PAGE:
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Review: Primo features top chef, local fixings

The food at Primo doesn't come cheap, but it is worth it. But it's only open for dinner, so plan your visit carefully.

The food at Primo doesn't come cheap, but it is worth it. But it's only open for dinner, so plan your visit carefully.

Some guy from Peoria who is here for the National Association of Hose and Accessories Distribution conference probably knows more about one of the best restaurants in town than the average Tucsonan.

Sure, it’s cloaked in a resort with three other eateries way out on the West Side, only serves dinner, is not a member of the Tucson Originals, and is a chain of sorts, though it’s a chain with just three links.

Still, with a chef as celebrated as Melissa Kelly at the helm and a menu this dedicated to local sourcing, organic produce and overall excellence, it’s a little surprising that Primo has flown under Tucson’s collective culinary radar for most of its four years at the JW Marriott Starr Pass Resort & Spa.

Kelly, who among other accomplishments, won the James Beard Foundation award for Best Chef: Northeast in 1999, shuffles among Primos in Maine, Florida and Tucson. That she has out-localed the locals in dedication to organic, locally produced ingredients and the way they’re showcased at her Mediterranean eatery speaks to her lifelong dedication to rustic, family-style food and her considerable résumé in fine dining.

Primo doesn’t just talk the local talk, sprinkling a few herbs from the chef’s garden and calling it good. That was clear from the onset on a recent visit with the arrival of the Salad of Roast Beets ($10). Thin petals of beets cloistered a mousse-like core of Black Mesa Ranch goat cheese topped with a crunchy fresh, bright green frisée and studded with meticulously sectioned blood oranges.

This is one of those dishes that arrives in such an artful form you’re convinced it couldn’t possibly taste as good as it looks. It didn’t. It tasted even better. It wasn’t so much the superior quality of the beets, goat cheese and other characters or their flawless preparation – though that certainly didn’t hurt matters – as much as the truly inspired way they were teamed. That beets and goat cheese would have me waxing this rhapsodic is a testament to the excellence at work here.

Our other starter, the Antipasti Misti ($14), featured Pancetta, Mortadella and Genoa Salami sliced paper-thin, juxtaposed to quarter-inch thick wedges of artisan cheeses, and rounded out by a smattering of sweet peppers and diminutive olives.

The Braised Lamb Ravioli ($25) was emblematic of a recurrent theme at work here, a seemingly contradictory marriage of rustic, family-style comfort and five-diamond-level precision and presentation.

The lamb in the trio of large house-made ravioli had an uninhibited, earthy piquancy that was set off by the sweetness of roasted red peppers and fresh pea shoots, the pungency of roughly crumbled feta, and the smokey, near meaty pay-off of thick-sliced roasted eggplant. This was an aggressively flavored entree, one that proved that showcasing organic elements doesn’t always have to be a delicate dance.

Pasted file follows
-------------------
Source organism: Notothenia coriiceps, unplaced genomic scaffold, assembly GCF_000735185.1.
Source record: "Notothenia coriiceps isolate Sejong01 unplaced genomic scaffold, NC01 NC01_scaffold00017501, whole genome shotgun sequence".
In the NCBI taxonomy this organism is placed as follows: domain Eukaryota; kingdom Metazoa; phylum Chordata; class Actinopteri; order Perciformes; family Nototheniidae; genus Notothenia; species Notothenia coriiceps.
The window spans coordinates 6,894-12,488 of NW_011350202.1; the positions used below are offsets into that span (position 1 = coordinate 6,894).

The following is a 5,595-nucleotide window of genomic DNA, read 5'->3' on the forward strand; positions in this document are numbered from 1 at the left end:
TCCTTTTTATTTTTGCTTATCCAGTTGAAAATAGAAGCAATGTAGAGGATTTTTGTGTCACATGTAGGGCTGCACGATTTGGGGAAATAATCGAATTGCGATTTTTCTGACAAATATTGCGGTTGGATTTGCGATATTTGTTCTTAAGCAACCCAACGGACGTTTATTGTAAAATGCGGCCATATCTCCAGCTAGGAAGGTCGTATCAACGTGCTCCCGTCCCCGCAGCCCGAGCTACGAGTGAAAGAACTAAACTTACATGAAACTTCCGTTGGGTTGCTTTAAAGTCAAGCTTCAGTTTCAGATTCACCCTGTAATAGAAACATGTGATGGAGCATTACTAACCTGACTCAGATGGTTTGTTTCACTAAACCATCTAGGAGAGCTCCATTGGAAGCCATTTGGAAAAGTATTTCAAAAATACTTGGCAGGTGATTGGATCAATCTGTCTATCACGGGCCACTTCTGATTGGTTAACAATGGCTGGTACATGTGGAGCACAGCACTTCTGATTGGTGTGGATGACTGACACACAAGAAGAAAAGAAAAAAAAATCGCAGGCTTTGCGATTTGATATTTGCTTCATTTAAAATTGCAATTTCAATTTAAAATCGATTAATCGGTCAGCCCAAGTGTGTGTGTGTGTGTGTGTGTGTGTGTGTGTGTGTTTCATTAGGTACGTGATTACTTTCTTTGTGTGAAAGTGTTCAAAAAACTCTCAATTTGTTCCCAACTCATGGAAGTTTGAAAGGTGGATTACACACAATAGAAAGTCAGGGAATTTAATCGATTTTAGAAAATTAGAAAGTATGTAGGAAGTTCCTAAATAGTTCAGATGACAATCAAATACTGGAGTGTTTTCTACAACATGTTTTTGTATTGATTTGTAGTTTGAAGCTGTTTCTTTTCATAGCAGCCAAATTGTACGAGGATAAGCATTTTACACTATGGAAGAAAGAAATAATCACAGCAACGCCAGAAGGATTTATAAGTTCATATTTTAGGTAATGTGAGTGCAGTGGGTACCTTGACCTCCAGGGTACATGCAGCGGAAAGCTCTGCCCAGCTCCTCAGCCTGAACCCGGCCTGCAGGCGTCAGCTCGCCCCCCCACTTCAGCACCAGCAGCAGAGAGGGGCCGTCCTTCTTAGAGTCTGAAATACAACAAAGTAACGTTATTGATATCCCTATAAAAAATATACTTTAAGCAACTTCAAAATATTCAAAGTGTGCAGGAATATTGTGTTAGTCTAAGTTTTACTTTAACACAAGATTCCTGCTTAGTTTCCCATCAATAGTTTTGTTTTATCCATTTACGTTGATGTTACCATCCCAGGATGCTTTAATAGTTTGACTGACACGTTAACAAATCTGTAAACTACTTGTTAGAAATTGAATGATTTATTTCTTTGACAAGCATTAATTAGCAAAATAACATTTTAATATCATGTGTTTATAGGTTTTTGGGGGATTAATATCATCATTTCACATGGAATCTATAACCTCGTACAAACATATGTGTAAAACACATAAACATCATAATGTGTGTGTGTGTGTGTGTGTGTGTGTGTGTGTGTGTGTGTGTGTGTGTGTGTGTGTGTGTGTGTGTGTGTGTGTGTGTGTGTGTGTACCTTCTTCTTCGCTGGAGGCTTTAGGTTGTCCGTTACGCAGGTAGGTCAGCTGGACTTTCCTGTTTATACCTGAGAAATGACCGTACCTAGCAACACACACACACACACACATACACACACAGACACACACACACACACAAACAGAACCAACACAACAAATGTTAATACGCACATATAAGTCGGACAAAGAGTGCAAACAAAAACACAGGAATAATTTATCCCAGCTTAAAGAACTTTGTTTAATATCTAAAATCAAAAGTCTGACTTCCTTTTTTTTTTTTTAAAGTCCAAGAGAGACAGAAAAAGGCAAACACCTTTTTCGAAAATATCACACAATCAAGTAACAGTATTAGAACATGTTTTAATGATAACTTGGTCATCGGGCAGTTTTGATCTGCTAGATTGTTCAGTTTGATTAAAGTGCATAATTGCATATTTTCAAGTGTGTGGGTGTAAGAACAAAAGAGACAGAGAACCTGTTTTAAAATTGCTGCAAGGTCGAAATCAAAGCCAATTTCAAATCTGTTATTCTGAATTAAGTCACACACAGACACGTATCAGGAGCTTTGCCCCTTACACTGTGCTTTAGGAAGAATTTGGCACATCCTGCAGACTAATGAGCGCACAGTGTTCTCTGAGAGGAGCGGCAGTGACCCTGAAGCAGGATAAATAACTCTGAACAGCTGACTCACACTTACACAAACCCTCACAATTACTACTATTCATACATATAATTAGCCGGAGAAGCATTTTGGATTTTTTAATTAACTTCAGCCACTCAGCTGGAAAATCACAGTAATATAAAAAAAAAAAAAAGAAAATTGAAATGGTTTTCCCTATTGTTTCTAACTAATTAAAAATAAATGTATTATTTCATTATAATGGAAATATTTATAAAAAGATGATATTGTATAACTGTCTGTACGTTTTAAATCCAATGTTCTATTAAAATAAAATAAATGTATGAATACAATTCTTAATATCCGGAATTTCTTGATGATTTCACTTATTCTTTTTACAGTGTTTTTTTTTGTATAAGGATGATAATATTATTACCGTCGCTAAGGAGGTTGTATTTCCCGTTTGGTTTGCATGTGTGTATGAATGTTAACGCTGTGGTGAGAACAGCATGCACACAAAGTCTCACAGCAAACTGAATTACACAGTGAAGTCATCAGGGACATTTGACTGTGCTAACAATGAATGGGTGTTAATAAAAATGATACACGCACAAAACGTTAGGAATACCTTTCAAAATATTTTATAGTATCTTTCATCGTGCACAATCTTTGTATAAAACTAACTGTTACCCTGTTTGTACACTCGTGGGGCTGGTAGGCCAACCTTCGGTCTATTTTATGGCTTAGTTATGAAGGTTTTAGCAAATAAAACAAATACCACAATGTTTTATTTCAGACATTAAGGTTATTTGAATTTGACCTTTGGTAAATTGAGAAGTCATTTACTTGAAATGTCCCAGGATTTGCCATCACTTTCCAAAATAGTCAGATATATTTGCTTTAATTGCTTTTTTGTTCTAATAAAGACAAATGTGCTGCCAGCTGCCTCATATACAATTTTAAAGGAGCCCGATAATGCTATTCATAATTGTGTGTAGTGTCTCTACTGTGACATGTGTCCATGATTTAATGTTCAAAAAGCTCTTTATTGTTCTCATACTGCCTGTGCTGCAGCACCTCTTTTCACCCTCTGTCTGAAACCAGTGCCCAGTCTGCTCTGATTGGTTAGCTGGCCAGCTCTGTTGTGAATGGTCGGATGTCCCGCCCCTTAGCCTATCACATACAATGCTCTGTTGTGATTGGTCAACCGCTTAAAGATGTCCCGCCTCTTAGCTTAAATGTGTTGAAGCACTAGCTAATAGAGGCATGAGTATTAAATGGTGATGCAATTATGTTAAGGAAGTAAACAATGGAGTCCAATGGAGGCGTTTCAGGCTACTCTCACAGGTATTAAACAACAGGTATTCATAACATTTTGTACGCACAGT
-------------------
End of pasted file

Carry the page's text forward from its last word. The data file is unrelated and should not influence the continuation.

Our other entree, the Grilled Mahi Mahi ($28) was equally rustic yet refined, with the grilled fish possessing an elegant luster and delicate flakiness. That polish was intriguingly countered by a pair of rustic Italian comforts, panelle and pepperonata, the former a crisp chickpea polenta cake and the latter a melange of stewed peppers, onions, tomatoes and garlic in olive oil. Grilled artichokes and crisp arugula nicely rounded out the affair.

We kept to the Italian classics with desserts – Hand made Cannoli and “Zeppole” (both $8.50). The pair of large cannoli dipped in chocolate were considerably upgraded over the traditional versions, as the sweet ricotta filing was studded with pistachios and served with tangy, purple Amarena cherries. Zeppole are Italian doughnuts that lack holes but more than make up for with an eggy, briochelike interior and a fritterlike exterior. We were expecting a small collection of diminutive Zeppole, but were served a bowl of 10 hand-ball-sized gems.

There are three other eateries at Starr Pass, which take some of the pressure off Primo to appeal to what can be an overly wide demographic of guests. That allows it to have a decidedly nonresorty menu. At the same time, the eatery takes advantage of the pluses a resort can provide – a great view, a dining room with lots of room between tables, and a notably intimate, soft-sounding space dampened with thick carpet, a refreshing departure from the norm of stained concrete and the din it creates.

Anyone who has shopped for organic food knows it isn’t cheap, and consequently, neither is Primo. Even by resort standards, moderate-size entrees that round to $30 may be off-putting to some, particularly given the times. A restaurant that does as earnest and masterful a job at walking the locally sourced, organic walk as this unsung gem is worth those prices and then some.



Address and phone: 3800 W. Starr Pass Blvd., 792-3500

Prices: Appetizers from $9 to $14, pizza from $13 to $16, entrees from $24 to $34, desserts $8.50

Hours: 6-9 p.m. daily

Bar: full

Vegetarian options: Porcini Tagliatelle ($24), Pizza Blanca ($15), Pizza Margherita ($13), Pizza Funghi ($16), Salad of Roast Beets ($10), Panzanella Salad ($11)

Desserts: Several, including Hand- made Cannoli, “Zeppole” (Italian doughnuts), Black Mesa Ranch Goat Cheese Cheesecake and Rustic Apple and Walnut Tart with cranberry compote and Vanilla Gelato.

Latest health inspection: An “excellent” rating Dec. 5, 2007. No critical violations were reported.

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